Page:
Hospital midwife shortage

First published in News

BOLTON does not have enough midwives to cope with the number of babies being born in the town each year — despite being a maternity supercentre.

The Royal Bolton Hospital is falling short of the national requirements for the number of midwives per birth because it does not have enough money for more staff, health bosses say.

The figures were revealed to Bolton NHS Foundation Trust’s board last week, when the hospital’s chairman David Wakefield said the matter would be dealt with urgently.

He said the town was known for being an exemplary site for women and children, and therefore needed to be the best in the country. “My primary concern is safety. I do not want a single adverse situation from a lady having a baby in this hospital,” Mr Wakefield said.

Bolton currently has one midwife for every 31 mothers who give birth, but the national standard is one for every 28 mothers. The hospital is delivering 6,500 babies per year but only has staff for 6,300.

Chief nurse Dee Sissons said the department had been recruiting in September but added that hiring enough midwives to cover the hospital for 6,500 births was difficult due to financial resources.

She said: “There is a pool of midwives out there that we could recruit to the posts if we had the funding to do that. We have staffed for 6,300 but we are delivering more births now then we had anticipated.”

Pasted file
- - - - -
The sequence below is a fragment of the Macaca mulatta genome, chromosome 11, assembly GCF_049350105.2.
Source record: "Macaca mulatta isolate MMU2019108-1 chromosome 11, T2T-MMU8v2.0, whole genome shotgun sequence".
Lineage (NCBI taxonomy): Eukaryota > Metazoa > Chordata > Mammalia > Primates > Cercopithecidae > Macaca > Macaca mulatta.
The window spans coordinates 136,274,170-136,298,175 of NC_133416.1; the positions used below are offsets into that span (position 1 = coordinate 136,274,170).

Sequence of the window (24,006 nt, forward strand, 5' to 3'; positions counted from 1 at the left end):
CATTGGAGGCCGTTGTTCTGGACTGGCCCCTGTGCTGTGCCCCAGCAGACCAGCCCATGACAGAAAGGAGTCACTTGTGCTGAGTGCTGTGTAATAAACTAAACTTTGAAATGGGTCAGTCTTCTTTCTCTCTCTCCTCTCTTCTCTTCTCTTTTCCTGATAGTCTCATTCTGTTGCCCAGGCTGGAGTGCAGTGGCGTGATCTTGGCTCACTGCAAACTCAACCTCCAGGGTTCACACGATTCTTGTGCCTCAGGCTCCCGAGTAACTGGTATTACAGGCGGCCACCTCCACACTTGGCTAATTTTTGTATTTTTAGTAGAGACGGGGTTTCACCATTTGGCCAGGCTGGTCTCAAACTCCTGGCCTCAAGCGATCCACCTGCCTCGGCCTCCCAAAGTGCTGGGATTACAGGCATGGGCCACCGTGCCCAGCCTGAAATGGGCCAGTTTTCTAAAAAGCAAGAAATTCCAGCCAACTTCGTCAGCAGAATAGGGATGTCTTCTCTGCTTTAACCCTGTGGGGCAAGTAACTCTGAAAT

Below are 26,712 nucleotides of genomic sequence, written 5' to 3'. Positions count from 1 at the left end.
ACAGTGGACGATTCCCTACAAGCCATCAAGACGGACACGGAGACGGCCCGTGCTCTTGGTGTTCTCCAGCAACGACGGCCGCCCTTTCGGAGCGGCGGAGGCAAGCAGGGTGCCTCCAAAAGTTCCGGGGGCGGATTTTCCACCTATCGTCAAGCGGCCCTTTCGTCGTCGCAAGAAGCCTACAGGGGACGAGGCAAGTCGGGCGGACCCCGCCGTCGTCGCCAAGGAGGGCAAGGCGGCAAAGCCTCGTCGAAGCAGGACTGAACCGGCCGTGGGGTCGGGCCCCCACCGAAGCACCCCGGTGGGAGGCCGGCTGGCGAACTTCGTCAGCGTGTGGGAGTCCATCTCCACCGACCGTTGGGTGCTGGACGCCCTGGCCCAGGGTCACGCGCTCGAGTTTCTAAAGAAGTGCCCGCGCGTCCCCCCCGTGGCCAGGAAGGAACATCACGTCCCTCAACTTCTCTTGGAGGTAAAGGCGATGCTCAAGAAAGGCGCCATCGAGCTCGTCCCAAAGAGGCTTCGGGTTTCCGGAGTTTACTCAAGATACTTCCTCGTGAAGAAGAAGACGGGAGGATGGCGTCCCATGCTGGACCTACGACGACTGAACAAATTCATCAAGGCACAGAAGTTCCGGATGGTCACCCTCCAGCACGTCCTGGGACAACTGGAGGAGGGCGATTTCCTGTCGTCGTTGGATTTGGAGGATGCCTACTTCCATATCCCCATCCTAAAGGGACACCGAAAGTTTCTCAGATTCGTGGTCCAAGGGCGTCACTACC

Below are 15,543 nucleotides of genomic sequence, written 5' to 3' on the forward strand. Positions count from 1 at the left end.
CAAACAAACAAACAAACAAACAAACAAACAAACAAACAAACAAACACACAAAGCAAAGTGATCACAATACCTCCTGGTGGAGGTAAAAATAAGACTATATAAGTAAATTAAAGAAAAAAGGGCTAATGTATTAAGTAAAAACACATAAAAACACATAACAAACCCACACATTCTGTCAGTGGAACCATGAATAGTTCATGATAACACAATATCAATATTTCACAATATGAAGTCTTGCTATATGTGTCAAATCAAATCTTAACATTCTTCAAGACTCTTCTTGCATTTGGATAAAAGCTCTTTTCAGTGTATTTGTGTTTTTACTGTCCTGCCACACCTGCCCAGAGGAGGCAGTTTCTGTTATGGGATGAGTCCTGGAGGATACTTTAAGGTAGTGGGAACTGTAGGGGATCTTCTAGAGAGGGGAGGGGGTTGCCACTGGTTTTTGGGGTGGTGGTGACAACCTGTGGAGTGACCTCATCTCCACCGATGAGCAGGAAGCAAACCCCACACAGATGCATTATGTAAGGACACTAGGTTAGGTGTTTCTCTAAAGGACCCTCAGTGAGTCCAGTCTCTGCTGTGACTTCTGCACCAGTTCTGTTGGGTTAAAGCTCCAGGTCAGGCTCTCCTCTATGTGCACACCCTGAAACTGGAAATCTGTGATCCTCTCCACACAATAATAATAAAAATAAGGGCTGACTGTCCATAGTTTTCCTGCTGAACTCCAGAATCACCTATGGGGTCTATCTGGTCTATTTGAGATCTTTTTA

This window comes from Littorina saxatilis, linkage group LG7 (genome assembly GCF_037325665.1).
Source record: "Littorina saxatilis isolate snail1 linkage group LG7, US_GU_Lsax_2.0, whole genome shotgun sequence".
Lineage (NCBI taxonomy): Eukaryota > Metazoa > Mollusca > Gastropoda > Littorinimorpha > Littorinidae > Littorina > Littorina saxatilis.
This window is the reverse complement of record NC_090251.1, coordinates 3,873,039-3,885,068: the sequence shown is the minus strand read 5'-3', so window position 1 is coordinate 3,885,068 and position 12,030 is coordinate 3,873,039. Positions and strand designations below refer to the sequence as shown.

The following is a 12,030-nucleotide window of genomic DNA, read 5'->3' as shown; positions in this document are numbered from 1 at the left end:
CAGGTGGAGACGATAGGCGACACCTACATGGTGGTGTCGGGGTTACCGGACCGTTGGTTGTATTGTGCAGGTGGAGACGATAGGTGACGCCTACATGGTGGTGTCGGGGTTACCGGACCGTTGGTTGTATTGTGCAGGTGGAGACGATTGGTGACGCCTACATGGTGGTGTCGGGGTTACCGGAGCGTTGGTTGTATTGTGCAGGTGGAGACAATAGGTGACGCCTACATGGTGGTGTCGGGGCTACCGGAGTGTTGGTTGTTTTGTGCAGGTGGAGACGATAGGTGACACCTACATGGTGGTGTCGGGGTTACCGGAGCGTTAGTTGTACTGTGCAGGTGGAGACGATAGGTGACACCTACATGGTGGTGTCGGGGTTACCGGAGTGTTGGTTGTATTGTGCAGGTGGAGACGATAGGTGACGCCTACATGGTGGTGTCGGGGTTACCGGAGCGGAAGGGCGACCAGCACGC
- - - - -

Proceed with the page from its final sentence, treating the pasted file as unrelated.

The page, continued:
The hospital was given £20 million last year to spend on services for women, children and babies.

The scheme, which made Bolton a “supercentre”, aimed to improve services across Greater Manchester by concentrating them at fewer sites and led to the closure of other maternity centres, such as ta Fairfield General Hospital in Bury.

Mr Wakefield, who told the board his grandchild would be born at the Royal Bolton Hospital in the coming months, said he had been impressed by the maternity department.

He said: “I will speak to the commissioners. I won’t have a service that is not meeting safety standards.”

Lesley Gaskell, from The Royal College of Midwives, which sets the national standard, said: “We are reassured that there is ongoing commitment to the 1:28 standard and are working closely with the department.”

l See tomorrow’s paper for a full report on staff training at the hospital.

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